The current conversation about LGBTQ folk and marriage is often a hurtful one.
The language, parameters of discourse, and level of compassion that are commonly present leave many deep spiritual and emotional scars for everyone involved.

I am thankful that language, discourse, and compassion are increasing throughout many areas in our churches in America. This has only happened under great duress, with sustained Christian service, worship, prayer, and spiritual warfare. There have also been many instances of violence both spiritual and physical in opposition to the Spirit’s work. I am thankful for the brave and committed Christian clergy and believers from all walks of life who have helped make our current progress possible.

I believe that through this process, we can discern what I believe will be a large factor in what will make the Church stronger and more Christly in the ensuing decades. I’ll sketch out some ideas below.

Romans 12:1-2 “I appeal to you therefore, siblings, by the mercies of God, to present your bodies as a living sacrifice, holy and acceptable to God, which is your spiritual worship. 2 Do not be conformed to this world, but be transformed by the renewal of your mind, that by testing you may discern what is the will of God, what is good and acceptable and perfect.”

This passage expresses to me how all Christians can be thankful for their LGBTQ fellow Christians. Through living their lives in worshipful reverence and not paying heed to the dominating heterosexism and socially created dualism of male/female, they set an honorable example for all to question the ‘doctrines’ of culture. Rather than submit to arbitrary and largely false cultural constraints of gender and sexual binaries, LGBTQ Christian folk can reveal to ‘anti-gay’ Christians that it is how we live our bodily existence, not the shape of or chemical makeup of our bodies that matters. Through a renewal of our mind, we all can begin to love and celebrate all people and never put constraints on how and who we love, desire, and commit ourselves to.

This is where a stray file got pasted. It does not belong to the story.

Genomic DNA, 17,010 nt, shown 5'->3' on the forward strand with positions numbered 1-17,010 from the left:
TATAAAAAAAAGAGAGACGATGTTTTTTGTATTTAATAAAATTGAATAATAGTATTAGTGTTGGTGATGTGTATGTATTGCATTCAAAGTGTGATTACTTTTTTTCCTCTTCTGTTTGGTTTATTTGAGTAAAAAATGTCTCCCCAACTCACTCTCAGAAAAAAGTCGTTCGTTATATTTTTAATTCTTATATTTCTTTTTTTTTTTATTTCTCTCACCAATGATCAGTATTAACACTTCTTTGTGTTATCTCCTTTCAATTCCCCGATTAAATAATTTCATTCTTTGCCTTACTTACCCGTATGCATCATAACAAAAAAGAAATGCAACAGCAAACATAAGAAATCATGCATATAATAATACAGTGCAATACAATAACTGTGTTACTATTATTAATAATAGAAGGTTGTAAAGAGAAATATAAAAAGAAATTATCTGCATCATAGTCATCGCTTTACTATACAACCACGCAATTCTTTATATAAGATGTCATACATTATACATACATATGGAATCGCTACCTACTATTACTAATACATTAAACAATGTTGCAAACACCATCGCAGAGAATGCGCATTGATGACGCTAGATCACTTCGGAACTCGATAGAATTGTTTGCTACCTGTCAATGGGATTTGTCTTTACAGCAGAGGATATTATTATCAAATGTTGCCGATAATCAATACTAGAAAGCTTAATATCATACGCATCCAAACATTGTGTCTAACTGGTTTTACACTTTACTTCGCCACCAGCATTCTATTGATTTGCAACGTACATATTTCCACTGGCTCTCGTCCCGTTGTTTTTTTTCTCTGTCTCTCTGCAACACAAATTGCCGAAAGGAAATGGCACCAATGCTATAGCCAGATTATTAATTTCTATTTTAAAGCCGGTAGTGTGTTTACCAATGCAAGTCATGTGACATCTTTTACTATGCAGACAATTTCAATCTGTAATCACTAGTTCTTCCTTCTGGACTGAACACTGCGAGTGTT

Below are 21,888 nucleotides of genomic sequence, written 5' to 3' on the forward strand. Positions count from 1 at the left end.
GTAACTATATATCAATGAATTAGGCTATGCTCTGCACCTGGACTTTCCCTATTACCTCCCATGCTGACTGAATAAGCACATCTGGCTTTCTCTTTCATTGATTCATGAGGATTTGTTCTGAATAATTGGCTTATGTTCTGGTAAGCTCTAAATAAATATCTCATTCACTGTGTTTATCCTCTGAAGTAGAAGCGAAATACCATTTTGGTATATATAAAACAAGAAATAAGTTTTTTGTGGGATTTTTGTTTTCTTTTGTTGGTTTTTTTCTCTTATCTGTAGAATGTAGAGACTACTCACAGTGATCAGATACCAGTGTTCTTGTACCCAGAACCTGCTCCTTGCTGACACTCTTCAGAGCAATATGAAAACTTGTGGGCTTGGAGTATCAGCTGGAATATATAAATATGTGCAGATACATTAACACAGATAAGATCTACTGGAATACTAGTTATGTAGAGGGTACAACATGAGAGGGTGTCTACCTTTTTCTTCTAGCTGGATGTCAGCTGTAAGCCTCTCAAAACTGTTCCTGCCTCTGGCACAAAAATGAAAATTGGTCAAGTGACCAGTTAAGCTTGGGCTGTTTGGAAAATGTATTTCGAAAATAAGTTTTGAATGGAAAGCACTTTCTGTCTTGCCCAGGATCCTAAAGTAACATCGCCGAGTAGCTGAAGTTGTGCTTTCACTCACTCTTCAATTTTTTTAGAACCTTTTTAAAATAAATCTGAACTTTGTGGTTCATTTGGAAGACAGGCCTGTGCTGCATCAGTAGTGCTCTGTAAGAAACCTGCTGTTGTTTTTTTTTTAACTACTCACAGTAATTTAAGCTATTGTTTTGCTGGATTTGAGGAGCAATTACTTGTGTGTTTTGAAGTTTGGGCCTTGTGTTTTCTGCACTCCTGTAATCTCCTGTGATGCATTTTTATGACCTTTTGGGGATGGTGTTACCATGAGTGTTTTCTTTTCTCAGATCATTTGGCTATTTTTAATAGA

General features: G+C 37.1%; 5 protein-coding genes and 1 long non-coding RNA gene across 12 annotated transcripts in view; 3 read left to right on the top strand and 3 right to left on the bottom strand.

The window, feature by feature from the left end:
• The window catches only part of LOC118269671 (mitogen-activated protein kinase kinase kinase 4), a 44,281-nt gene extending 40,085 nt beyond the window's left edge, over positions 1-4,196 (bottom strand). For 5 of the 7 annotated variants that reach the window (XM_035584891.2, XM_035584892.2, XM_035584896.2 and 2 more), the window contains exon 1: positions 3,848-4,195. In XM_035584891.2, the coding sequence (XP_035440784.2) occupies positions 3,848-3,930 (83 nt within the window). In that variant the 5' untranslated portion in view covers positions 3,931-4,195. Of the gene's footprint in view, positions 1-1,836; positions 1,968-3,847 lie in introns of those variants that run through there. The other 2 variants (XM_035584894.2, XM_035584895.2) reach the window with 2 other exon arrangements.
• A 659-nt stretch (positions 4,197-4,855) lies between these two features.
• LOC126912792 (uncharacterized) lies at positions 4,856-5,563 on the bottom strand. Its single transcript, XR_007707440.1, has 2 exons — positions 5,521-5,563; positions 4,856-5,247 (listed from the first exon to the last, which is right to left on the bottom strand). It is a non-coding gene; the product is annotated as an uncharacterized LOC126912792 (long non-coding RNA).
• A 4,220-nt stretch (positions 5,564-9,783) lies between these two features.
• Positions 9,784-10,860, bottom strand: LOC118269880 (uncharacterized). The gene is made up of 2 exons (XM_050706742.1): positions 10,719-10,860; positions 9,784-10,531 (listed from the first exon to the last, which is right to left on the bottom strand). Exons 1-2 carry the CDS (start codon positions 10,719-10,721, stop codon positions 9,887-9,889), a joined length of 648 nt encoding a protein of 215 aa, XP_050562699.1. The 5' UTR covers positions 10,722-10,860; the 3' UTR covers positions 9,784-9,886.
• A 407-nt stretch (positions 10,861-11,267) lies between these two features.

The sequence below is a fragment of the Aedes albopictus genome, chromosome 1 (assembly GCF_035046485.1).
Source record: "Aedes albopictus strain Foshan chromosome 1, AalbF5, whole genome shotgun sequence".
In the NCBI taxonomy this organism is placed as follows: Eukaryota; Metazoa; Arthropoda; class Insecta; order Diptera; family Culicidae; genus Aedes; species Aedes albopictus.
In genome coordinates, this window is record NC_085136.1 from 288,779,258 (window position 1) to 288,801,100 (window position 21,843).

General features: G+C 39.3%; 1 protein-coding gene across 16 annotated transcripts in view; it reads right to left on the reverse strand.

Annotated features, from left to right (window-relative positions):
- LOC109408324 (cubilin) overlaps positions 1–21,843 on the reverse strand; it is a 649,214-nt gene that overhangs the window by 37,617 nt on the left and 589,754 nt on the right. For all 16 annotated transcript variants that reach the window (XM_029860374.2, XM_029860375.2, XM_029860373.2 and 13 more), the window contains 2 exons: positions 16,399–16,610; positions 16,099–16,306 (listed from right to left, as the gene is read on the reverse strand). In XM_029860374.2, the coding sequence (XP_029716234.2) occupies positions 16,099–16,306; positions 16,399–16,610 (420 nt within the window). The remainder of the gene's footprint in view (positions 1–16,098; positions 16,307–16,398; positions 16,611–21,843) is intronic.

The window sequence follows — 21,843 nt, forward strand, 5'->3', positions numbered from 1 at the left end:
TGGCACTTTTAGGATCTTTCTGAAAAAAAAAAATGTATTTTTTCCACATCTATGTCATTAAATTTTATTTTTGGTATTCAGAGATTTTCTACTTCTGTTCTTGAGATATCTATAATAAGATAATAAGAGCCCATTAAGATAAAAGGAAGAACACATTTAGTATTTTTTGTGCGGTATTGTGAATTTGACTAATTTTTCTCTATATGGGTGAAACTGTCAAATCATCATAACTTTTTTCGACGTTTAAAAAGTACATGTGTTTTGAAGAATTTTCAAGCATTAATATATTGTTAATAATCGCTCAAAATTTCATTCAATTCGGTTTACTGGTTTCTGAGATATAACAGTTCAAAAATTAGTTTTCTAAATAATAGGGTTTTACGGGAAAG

Christians of all walks can, through this area of discussion, question again what sin is. We must ask within the Church–if joy, love, vulnerability, sharing, sexual delight, and dignity are present between people is it sinful? We can look back to how previously Christians have railed against inter-racial marriage, inter-faith marriage, and inter-denominational marriage and used the Bible and language of sin and ask ourselves: were these people showing the love and life of Christ? Were they being led by the Spirit? This process of introspection will benefit the Body of Christ and lead to more Godly positions upon sin I believe.

Here is just two things I might add about marriage:
1) Jesus in Matt. 19:6 states that those who love and enjoy sex together should not be interfered with by others. “what God brings together–don’t let any ol’ judgmental hypocrite try to separate” He says in essence. I think that’s good advice. When love is in the picture only a fool would try to place themselves in opposition to it. Love is the greatest force humanity knows and it should be treated with reverence and awe.
2)  Hebrews 13:4 says marriage should be held in honor. All Christians can use the discussion about marriage to again address sexual oppression, violence and rape in marriage, domestic violence, family planning, familial child abuse and neglect among other dishonorable occurrences which are all too common. We can also reflect on Christian LGBTQ married folk who despite social criticism from some areas of culture have honored each other and marriage in their testimonies.